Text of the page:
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The Father Sins; the Son is Sinned Against

Author: boblipton from New York City
25 November 2013

Tyrone Power Sr. shoots his wife and the man she has betrayed him with. Twenty years later, the man's son is framed for embezzlement so another man can take the money and his wife. He flees and as a school teacher, boards with Power and marries his daughter.

It's a mess of a plot from a novel by the man better known for writing "When Knighthood Was in Flower" but it's handled pretty well, if a bit telegraphically in this short feature from 1915. The movie makers were still learning how to make features at this point and producer William Selig was a bit wary of the form. Nonetheless, the acting is good and if it is apparent that large amounts of plot wound up chopped out of the treatment, the acting is pretty good.

The first half, in fact, is excellent, with the plot being carried almost entirely by the acting. If in the second half there is a bit of a drop-off in an effort to get as much of the book in as possible, well, that's a problem that some movies still have.

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Boring, fascinating, inept, but of curiosity value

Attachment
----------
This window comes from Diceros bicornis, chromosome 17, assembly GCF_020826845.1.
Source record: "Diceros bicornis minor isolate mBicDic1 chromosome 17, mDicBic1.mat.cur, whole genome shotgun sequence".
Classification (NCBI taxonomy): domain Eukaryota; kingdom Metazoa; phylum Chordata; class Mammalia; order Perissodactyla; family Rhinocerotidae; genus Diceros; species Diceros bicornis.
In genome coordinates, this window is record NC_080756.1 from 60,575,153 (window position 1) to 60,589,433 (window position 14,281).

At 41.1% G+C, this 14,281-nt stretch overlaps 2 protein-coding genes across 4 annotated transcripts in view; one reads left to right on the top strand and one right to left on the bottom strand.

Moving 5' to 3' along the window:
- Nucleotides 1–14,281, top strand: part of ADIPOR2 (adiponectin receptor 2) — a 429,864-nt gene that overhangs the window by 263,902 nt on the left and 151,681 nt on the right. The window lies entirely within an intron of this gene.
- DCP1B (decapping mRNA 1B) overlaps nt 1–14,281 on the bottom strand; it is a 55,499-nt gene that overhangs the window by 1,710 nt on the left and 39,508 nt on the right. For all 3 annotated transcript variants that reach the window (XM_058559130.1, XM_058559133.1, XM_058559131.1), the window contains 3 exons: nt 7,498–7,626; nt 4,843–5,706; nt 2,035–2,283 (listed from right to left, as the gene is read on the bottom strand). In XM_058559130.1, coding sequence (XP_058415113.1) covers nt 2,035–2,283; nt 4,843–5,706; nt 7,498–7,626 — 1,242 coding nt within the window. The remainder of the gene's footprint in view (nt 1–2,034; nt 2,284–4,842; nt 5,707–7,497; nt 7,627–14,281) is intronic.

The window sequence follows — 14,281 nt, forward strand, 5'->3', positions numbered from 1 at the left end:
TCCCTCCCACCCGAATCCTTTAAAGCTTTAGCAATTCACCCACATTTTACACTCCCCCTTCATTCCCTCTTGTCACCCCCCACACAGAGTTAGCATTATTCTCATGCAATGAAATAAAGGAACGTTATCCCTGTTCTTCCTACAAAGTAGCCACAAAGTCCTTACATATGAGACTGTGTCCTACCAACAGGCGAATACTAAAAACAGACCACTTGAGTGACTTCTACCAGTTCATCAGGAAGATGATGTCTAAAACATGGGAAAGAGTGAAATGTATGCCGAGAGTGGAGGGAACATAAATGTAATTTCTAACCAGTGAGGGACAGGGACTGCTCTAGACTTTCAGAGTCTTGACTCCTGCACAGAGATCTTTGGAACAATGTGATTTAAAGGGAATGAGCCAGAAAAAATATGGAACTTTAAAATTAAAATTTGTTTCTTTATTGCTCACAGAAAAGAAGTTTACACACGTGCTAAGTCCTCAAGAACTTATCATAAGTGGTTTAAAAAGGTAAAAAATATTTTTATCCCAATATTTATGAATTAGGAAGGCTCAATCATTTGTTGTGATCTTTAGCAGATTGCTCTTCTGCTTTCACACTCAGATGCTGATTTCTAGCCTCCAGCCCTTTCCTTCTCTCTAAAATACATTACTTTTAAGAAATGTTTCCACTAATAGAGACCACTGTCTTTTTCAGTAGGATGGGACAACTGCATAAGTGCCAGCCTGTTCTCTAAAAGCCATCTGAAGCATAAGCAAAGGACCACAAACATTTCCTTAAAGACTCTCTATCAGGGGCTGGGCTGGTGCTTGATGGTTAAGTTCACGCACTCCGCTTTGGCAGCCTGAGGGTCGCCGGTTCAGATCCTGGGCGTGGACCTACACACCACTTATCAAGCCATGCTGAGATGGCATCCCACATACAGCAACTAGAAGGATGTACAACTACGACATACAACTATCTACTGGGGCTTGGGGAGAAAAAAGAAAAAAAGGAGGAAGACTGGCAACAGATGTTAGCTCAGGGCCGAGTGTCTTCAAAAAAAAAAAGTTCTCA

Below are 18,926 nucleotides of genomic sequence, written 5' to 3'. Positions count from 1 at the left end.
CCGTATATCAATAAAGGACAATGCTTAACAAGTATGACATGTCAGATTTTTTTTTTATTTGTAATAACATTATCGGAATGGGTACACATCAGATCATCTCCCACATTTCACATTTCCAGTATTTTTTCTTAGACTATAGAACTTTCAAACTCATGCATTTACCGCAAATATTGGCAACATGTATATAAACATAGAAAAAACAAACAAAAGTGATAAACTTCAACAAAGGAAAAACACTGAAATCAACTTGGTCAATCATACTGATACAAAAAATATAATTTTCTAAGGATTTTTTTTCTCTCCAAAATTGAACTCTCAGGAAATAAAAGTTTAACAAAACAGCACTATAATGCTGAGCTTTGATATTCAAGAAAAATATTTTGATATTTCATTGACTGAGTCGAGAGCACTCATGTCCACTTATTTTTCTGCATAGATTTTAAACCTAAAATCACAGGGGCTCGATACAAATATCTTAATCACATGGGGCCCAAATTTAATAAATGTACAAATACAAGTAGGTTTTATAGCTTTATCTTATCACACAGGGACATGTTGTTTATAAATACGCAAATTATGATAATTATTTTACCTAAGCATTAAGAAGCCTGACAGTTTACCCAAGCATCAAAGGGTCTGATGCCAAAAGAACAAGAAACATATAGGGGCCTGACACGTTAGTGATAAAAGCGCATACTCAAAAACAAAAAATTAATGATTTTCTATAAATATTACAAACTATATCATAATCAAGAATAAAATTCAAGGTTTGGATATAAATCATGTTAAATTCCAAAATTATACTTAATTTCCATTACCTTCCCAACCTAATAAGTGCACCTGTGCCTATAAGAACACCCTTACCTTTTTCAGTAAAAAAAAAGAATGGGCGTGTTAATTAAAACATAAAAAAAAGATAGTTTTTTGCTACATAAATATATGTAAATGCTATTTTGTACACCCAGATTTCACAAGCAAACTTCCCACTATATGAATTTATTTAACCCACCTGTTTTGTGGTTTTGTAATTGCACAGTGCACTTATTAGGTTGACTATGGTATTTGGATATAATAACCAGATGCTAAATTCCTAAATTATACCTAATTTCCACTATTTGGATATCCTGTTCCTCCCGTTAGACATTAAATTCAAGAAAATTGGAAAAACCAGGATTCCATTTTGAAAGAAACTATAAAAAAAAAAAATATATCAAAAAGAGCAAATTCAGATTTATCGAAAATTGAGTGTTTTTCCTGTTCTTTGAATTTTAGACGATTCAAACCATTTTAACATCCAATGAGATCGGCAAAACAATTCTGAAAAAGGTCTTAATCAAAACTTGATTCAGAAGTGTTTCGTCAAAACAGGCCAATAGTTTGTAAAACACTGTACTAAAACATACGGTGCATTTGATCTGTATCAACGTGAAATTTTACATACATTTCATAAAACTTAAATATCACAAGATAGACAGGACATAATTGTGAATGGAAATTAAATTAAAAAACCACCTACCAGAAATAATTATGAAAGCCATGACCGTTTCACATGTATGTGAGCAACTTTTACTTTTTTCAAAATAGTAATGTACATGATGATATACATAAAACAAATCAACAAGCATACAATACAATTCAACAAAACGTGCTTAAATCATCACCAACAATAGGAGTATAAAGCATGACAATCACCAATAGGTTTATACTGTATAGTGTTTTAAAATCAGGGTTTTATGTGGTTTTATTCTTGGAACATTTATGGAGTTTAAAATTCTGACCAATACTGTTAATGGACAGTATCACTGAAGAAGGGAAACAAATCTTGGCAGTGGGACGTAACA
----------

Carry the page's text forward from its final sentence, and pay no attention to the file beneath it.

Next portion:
4/10
Author: JohnHowardReid
23 March 2014

*** This review may contain spoilers ***

Although Colin Campbell wrote (63 credits) and/or directed (179 credits, many of them shorts) a staggering number of movies from 1911 through 1924 (he died in 1928), he was not – to judge by this effort – particularly inventive, but a firm follower of the nail-that-camera-to-the-floor school of film-making. Even when the action cries out for a pan, Colin Campbell always prefers using a different camera set-up. This makes the action appear somewhat jerky and even difficult to follow if you don't keep on your toes and realize that some shots don't necessarily represent a shift in time or locale but are actually a continuation of the character's previous action – like starting to walk from a sitting room (one shot) – and I emphasize "starting" – and ending up in a bedroom (next shot). I don't recall seeing any close-ups either. Given the primitive direction and the primitive script which is neatly divided into two separate halves, the actors, led by Tyrone Power, do wonders with the preposterous material authored by Gilson Willets of Anita, the Cuban Spy, The Days of the Thundering Herd, The Double Cross, When May Weds December, The Lady or the Tigers and many other similar stories. Sad to say, the adaptation with its pasteboard characters and neat division into two acts was the work of Charles Major, author of one of my favorite movies, When Knighthood Was in Flower. Sweet Alyssum is available on a good Grapevine DVD.

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